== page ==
The Nest by Perkins&Will


The Los Angeles studio of Perkins&Will has unveiled The Nest, a state-of-the-art early childhood education center in an underserved neighborhood of Los Angeles. The center is part of the Hope Street Margolis Family Center, a community health, education, and recreation resource of Dignity Health – California Hospital Medical Center (CHMC).

The Nest is a no-cost, high-quality nurturing environment for up to 32 children whose parents are looking for job placement, returning to work or experiencing homelessness. Perkins&Will created the innovative, indoor/outdoor design pro bono in collaboration with Hope Street and its partners. “The Nest joins an excellent preschool environment with practical innovations specific to its space,” said Perkins&Will designer Aram Guzman.

“Studies show the importance of environment in early health and development, and this design provides it for a community that needs it just as much as those that benefit from private or other privileged preschools.” Along with Perkins&Will designer Ashley Stoner, Guzman and team conceived the name “The Nest” as a metaphor for healthy education. “We want to give children room to spread their wings and learn by exploring their imagination in a place of safety,” said Stoner.

The Nest design reflects this approach. Retrofitting St Mark’s Lutheran Church’s original 1971 building and vacant original preschool space, the team exposed the high ceilings and divided the main interior with custom felt curtains that slide aside to create one large classroom and modulate acoustics. Also separating the spaces are colorful custom shelves for reading, stacking blocks, and other stimulating activities.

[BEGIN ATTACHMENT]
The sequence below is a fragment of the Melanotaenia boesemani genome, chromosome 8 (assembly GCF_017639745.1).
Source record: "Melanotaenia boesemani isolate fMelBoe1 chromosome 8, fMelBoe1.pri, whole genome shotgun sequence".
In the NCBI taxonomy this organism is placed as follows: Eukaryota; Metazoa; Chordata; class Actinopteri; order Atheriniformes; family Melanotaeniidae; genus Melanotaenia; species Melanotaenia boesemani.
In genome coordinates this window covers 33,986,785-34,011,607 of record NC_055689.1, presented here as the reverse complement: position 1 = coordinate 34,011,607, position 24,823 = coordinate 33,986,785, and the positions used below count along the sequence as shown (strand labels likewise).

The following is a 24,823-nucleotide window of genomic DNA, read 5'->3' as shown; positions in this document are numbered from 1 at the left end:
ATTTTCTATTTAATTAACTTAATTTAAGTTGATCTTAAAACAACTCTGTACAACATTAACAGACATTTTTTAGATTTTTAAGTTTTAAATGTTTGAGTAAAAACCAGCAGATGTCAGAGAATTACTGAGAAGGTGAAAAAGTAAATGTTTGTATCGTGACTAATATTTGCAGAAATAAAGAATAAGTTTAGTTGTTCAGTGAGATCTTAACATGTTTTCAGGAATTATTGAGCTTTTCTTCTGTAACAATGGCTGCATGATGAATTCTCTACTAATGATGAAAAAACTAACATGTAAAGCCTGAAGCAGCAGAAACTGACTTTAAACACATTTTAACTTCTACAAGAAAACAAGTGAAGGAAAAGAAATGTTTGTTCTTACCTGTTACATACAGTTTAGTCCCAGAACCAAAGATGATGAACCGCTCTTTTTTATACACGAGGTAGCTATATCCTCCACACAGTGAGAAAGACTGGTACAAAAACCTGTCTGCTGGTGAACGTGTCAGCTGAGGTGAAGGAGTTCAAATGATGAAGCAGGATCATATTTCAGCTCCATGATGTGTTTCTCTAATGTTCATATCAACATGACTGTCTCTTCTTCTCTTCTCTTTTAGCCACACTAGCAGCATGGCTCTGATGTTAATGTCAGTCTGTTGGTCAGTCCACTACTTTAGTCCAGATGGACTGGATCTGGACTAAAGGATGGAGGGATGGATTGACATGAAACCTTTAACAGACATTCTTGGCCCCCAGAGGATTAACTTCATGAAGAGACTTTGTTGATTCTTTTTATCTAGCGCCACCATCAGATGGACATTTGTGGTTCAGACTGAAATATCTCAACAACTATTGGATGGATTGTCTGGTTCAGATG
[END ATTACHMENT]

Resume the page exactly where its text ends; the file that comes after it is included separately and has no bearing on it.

“Play is built directly into the design,” said Stoner. “The sense of freedom and exploration in a secure environment is essential to quality preschool education. It will follow these toddlers throughout their lives. This is a small project with a large impact.” Other design highlights of The Nest:

  • The flex curtains reflect environmental cues. Teachers can modify the space to respond to circadian rhythms, including sleep patterns, and encourage patterns of behavior.
  • An outdoor perimeter encloses the space. The designers established multiple play yards—essential during pandemic and post-pandemic times—surrounding the classrooms for a direct visual connection to outside play space.
  • Removing grills from windows while adding windows and glazed doors visually connects indoors and outdoors while offering healthful and energy-saving daylighting.
  • Child scaled elements including windows in doors, shelving, playful nooks, and even oversized light fixtures foster a sense of wonder and autonomy as the children move and interact with a space designed especially for them and a collaborative curriculum.
  • By using bright expansive colors in a modern way, the design reflects subtle nods to vibrant aesthetics that resonate with the population to be served at “the Nest.”

“Every member of our team brings the very best of ourselves to create forward-looking, inclusive, sustainable design solutions in our communities,” noted Guzman. “The Nest is one of our many social purpose initiatives that support the communities within which we work. We are thrilled to be associated with Dignity Health – California Hospital Medical Center and Hope Street Margolis Family Center in the creation of The Nest.” Source and images Courtesy of Perkins&Will.

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